Exhibit 5: Projected Company Emissions Versus Baseline Emissions
The Management Score is calculated for each Scope of Emissions, based on a set of management indicators which have predetermined weights set for them based on their subindustry. In total, Sustainalytics employs more than 80 management indicators. However, in many cases not all indicators are relevant for each company. In cases where an indicator is usually relevant for a subindustry but not relevant for a specific company in that subindustry, the non-relevant indicators are disabled, and the weight is evenly distributed proportionally amongst all remaining indicators to ensure that the combined weight of indicators within any scope always adds to 100%.
In exhibit 6, we see that a company has a Management Score of 66, as determined by scoring on its indicators. The score of 66 for the example company can be further explained as leading to a -32% Management Adjustment to baseline emissions, based on the approach whereby each point above 50, translates to a 2% reduction in emissions as compared to the Baseline GHG Emissions Projection.
Exhibit 6: Example of Determining Company Management Score for Scope 1 Emissions
Low Carbon Transition Rating CalculationThe final rating outcome brings together the Exposure and Management components, to give an overall implied temperature rating known as the Low Carbon Transition Rating. This rating is calculated as the difference between the company’s Cumulative Expected GHG Emissions Projection and its Cumulative GHG Emissions Budget, which is for the period cumulative to 2050. The difference between these two figures is known as the Cumulative Expected GHG Emissions Gap Percentage.
Exhibit 7: Expected GHG Emissions Versus GHG Emissions Budget
The Cumulative GHG Emissions Gap Percentage is then used to translate to an overall temperature rating using the Implied Temperature Rise calculation formula noted in a previous section.
The Taskforce of Climate-Related Financial Disclosure (TCFD) is a globally recognized framework to improve and increase reporting of climate-related financial information. The TCFD contributed significantly to the design of the Low Carbon Transition Rating, particularly through the design of management indicators which align to TCFD recommendations. Although not the main output of the Low Carbon Transition Rating, the rating includes a separate TCFD module that explains how sufficient the company’s disclosure is in meeting TCFD recommendations.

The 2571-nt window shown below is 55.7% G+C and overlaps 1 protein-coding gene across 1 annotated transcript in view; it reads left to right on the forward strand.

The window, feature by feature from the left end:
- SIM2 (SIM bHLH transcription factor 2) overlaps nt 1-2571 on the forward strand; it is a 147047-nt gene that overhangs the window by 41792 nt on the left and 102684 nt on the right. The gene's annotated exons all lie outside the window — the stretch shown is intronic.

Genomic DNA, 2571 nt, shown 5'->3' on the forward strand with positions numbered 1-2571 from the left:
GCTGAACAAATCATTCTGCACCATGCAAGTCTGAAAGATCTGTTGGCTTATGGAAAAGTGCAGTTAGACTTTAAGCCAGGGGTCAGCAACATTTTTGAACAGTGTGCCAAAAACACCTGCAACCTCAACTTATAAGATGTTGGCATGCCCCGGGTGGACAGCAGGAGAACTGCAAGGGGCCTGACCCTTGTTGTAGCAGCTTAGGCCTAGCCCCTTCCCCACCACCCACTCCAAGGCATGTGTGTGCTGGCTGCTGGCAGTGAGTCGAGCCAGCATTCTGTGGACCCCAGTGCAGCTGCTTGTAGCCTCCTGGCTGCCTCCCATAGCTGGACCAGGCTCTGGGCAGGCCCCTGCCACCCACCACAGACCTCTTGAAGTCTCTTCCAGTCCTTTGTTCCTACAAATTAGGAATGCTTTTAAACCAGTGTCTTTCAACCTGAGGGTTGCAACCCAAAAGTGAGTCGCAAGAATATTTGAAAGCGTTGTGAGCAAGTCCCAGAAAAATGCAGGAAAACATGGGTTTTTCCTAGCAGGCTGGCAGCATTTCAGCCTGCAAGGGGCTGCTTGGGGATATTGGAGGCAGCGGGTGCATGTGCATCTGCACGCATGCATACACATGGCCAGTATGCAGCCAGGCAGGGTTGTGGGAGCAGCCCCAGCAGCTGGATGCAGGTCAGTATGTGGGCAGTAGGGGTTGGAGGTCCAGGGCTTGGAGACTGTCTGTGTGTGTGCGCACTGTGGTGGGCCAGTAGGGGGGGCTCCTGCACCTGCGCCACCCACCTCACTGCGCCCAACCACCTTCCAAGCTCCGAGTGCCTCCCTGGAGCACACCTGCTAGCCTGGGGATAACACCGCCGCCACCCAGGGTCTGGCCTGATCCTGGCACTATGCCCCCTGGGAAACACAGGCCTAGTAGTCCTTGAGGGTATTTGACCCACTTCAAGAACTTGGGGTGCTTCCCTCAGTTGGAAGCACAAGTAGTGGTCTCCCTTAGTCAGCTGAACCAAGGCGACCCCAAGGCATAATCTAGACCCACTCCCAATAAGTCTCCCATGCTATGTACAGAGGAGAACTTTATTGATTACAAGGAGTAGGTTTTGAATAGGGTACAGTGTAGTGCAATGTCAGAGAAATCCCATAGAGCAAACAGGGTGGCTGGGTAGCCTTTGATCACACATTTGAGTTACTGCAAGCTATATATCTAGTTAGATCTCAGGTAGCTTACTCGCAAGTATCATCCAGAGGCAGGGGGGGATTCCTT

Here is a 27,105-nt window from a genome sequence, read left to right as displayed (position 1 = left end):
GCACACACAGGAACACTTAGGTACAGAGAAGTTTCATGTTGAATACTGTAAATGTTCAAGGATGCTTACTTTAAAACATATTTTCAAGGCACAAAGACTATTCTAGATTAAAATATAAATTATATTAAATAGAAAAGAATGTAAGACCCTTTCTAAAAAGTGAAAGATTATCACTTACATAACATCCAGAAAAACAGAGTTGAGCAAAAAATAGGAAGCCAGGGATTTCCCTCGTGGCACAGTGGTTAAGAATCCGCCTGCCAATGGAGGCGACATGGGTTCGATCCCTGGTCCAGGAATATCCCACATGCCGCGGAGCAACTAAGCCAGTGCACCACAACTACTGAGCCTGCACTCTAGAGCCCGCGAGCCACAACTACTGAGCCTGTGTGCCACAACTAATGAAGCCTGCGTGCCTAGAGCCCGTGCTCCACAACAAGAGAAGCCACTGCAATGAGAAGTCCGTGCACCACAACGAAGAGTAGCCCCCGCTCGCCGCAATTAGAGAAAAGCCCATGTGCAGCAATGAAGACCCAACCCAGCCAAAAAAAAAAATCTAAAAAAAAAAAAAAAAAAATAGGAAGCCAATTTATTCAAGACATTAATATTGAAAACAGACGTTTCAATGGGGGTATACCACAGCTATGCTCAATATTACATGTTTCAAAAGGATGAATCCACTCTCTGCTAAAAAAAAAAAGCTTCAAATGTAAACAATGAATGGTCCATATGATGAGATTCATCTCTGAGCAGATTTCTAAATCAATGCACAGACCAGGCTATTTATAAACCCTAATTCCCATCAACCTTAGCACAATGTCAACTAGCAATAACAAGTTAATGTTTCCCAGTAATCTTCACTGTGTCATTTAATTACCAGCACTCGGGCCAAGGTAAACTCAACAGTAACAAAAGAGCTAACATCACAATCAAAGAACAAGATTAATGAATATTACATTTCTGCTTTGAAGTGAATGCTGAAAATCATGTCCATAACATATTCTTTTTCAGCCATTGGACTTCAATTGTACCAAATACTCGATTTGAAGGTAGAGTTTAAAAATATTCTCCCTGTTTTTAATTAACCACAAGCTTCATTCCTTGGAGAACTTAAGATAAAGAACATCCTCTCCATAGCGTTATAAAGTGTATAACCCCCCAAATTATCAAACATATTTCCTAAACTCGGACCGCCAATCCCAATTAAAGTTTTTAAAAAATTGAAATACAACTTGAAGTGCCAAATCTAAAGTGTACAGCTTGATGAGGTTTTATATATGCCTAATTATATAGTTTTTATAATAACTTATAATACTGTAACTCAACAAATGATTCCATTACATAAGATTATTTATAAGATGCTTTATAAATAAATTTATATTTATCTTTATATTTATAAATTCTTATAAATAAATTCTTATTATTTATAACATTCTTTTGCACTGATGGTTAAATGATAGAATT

TCFD Disclosure Sufficiency
At its core, TCFD Disclosure Sufficiency explains how comprehensive the company is in reporting on topics recommended by the TCFD. Since not all Sustainalytics indicators are based on TCFD recommendations, the first step is to identify whether each indicator is expected to be disclosed upon based according to the TCFD.
Following this determination, the module calculates how many of the recommended indicators the company is expected to disclose upon on and how many of those expected indicators were actually found by analysts in the company’s publicly available reporting.
The relative difference between the amount that were expected and disclosed upon and the amount expected, represents the company’s disclosure sufficiency. Note that the calculation is agnostic to how well the company is reporting on each topic but simply considers whether the company is reporting on the topic.
Exhibit 8 provides an example of how this works in practice for a company with a limited set of five indicators researched by Sustainalytics. For this specific company, it is expected that the company disclose upon 3 indicators but of those 3 indicators, the analyst only found disclosure for 1 indicator (Carbon Leadership Talent). As such, this company’s disclosure sufficiency is 33%. Note that even though the company reports on Positive Climate Policy Engagement, this does not contribute to its TCFD Disclosure Sufficiency score because this indicator pertains to a topic that was not recommended by the TCFD.
Exhibit 8: Example of calculating disclosure sufficiency
(1 = yes, 0 = no)
Disclosed by Company
(1 = yes, 0 = no)
Expected & Disclosed
(1 = yes, 0 = no)
|GHG Performance Targets||1||0||0|
|Carbon Leadership Talent||1||1||1|
|Positive Climate Policy Engagement||0||1||0|
|GHG Risk Management||0||0||0|
|TCFD Alignment - Financials||1||0||0|
|Disclosure Sufficiency||1/3 = 33%|
Scope of Emissions
Fundamental to all calculations of each budget and projection is the principle that emissions budgets and projections are calculated separately for each Scope of Emissions. This is to account for diverse business models that have varying splits of emissions between the different scopes. For example, a company may be expected to reduce its Scope 1 emissions by 12% in 2022, while its Scope 2 emissions are expected to decline by a modest 8% in the same year. One of the benefits of assessing each scope separately is that it allows us to create more insights into the areas where the company may be excelling or falling behind.